No votes to the right…

Post-election is so much more interesting than the run up with all its populism, needless stress (like the Tories ever had a chance) et cetera. And that’s how it should be. It’s not about three long campaign weeks, but the years in between them. Immediately post-election is when the parties can be most honest in their self-appraisal, safe in the knowledge that a gaff today will be well forgotten when next time comes.

Yet, I’m pleased to say, many Tories and supporters are as self-delusional as ever. An ex-Thatcher advisor pushes the one more heave school of thought, mourning Howard’s departure, despite his raising the vote just 0.6 per cent and whinging about winning in England (not that the last Tory governments ever won in Scotland or Wales) as if that means something and claiming the voters are moving rightward. That last point’s the most serious mistake, but also the easiest to make. We tend to surround ourselves with like-minded souls and that makes it too easy to assume our views to be in the majority.

Reactionary blogger Laban Tall, nearly voted UKIP and blames them for splitting the Tory vote. He’s the kind of voter the ‘one more heaves’ want to keep and build upon. But Laban’s not known for checking his facts, he always writes nonsense from the gut. Had he checked Labour seats won adding Conservative and UKIP votes together (and making the big assumption that every UKIP voter would otherwise have voted Conservative) Laban would have discovered that just thirteen results would change. Labour would be down to 343, Tories up to 210 and with 92 seats for the rest the Labour majority would be 41. That’s just three short of the 44 seat majority Thatcher won in 1979 and she wasn’t held back at all, was she?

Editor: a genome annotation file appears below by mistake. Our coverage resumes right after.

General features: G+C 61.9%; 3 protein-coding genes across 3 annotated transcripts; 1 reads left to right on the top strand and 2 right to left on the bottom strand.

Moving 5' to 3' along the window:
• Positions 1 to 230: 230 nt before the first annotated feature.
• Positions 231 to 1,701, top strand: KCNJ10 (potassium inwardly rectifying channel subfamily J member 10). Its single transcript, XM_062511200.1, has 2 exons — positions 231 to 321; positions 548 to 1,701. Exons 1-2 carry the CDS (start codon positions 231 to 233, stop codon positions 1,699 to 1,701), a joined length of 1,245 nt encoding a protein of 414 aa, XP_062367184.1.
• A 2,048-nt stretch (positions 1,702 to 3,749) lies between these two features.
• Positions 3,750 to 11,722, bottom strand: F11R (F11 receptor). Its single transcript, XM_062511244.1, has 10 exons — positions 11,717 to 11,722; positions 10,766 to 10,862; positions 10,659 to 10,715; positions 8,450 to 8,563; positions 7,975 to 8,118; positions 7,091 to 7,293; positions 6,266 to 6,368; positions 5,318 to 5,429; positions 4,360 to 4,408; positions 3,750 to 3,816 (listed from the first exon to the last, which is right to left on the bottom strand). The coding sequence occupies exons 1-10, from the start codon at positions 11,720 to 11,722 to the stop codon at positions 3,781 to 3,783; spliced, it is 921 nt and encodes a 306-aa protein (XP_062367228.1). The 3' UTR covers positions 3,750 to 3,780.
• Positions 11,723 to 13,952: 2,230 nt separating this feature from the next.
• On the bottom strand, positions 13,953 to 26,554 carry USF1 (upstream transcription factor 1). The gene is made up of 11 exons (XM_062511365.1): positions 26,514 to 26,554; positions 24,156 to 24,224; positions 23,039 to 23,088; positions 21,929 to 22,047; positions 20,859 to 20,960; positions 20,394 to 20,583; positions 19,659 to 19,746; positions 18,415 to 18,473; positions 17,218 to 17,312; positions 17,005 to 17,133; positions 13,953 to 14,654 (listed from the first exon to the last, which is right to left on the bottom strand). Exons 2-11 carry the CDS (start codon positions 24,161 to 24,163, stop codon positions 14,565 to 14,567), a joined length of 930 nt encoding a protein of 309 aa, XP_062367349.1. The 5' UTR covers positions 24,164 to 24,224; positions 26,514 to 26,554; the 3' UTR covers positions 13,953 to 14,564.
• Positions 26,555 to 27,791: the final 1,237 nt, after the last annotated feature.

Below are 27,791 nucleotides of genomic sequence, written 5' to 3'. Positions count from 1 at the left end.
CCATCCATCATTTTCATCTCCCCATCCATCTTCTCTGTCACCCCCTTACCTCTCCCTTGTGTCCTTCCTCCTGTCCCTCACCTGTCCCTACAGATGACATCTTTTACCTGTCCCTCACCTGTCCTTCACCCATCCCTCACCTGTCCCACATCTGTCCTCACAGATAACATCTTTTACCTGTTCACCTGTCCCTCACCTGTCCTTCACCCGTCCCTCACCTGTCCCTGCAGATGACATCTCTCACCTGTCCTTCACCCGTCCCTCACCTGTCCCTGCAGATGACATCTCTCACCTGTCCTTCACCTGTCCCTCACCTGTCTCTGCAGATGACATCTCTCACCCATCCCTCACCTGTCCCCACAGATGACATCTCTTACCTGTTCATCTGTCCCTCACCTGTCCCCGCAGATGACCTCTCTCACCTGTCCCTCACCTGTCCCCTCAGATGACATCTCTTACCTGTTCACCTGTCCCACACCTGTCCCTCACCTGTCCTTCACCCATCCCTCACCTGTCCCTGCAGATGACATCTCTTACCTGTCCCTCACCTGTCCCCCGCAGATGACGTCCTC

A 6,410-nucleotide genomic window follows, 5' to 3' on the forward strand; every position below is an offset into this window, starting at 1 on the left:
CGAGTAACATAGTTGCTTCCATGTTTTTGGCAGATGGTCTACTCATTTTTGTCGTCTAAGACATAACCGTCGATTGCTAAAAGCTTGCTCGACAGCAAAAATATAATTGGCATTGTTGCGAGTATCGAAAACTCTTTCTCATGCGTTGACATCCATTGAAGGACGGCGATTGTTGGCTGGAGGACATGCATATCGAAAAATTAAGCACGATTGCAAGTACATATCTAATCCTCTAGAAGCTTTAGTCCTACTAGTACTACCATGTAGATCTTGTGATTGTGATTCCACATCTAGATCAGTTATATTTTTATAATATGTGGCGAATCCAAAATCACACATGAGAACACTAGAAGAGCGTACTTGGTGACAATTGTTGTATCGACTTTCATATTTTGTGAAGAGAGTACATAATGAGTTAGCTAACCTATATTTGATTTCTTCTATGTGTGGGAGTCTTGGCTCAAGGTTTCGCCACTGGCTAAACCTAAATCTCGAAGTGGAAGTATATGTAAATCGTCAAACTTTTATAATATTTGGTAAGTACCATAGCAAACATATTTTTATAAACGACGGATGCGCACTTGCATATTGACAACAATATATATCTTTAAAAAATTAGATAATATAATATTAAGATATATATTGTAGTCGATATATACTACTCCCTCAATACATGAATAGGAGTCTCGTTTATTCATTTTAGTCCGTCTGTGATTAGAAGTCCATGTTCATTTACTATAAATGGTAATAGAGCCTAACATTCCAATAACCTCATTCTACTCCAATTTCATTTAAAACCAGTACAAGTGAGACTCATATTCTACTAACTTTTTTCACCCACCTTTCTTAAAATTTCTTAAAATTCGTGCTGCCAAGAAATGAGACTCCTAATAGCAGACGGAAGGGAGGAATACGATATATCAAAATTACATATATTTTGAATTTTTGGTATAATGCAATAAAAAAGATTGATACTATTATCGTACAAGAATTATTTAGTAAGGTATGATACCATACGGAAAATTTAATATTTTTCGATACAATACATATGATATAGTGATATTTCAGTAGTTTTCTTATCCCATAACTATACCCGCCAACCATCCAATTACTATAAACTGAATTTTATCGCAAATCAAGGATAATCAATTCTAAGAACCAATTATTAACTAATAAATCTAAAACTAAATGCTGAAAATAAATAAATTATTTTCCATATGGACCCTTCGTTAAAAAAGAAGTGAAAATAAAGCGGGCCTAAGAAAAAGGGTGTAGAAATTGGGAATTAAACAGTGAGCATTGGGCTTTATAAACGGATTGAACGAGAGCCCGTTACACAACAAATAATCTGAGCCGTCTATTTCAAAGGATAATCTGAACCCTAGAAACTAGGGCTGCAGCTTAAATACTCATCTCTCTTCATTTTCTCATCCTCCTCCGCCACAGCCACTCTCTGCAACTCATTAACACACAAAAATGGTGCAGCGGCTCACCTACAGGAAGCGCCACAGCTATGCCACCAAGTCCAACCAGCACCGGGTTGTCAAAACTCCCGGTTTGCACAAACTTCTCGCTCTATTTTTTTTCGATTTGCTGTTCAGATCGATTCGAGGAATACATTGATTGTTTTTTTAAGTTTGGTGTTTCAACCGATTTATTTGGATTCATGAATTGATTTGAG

UKIP had a terrible time. They fought 496 seats and lost their deposit in 451. The norm for UKIP was an electorally insignificant one or two per cent. The constituency they represent has been punching above its weight for a very long time and has led the Conservative Party up a very long garden path.

And there’s more. Not only did the Conservatives wipe the floor with the swivel eyed loons (as Google calls them) they took seats from the Liberal Democrats whose attack on the Conservatives failed abysmally. Centre right Lib Dems went blue.

So all the evidence shows that the British right is as united as can be and that if the Conservatives want to win they’ll need to forget the likes of Laban Tall and move leftward where a gap should soon emerge…

In contrast to the right, the British left is terribly divided. Conservatives won more seats with about the same vote thanks to the Liberal Democrats who took votes from Labour’s left. So, paradoxically, Labour is more likely to hurt the Conservatives by moving leftward. Repairing the split in the progressive vote will not just be the easiest way to take seats from the Tories, it will be a lot more rewarding for core Labour supporters and activists… who will have a new leader without the right-wing baggage just in time.

Yet it looks like the Tories will be stupid enough to elect a leader who’ll keep them standing still. Goody-goody.

2 thoughts on “No votes to the right…

  1. Apologies for finding your post so late. You may not have grasped the point, but what I actually wrote wss
    “The Tories had won England, and had only failed to get more votes nationally because of UKIP votes – people to the Right of the Tory Party ”

    Let me rephrase that for you :

    The Tories got more votes than Labour in England, and only failed to get more votes nationally because of UKIP votes. Check the figures.

    You might not have noticed, but there’s a difference between votes and seats, or we’d have had hung parliaments since about 1981.

    You’re arguing against something I didn’t say.

  2. Thanks for the clarification. Indeed there is a difference between votes and seats. And it’s seats that count. I’ll take your word for it that had every UKIP voter supported the Tories instead they’d have more votes nationally than Labour. I guess you could then claim a moral victory and if that makes you happy; good for you.

    Nevertheless, we’d still have a Labour government. (I guess you’re now calling for proportional representation?)

Leave a Reply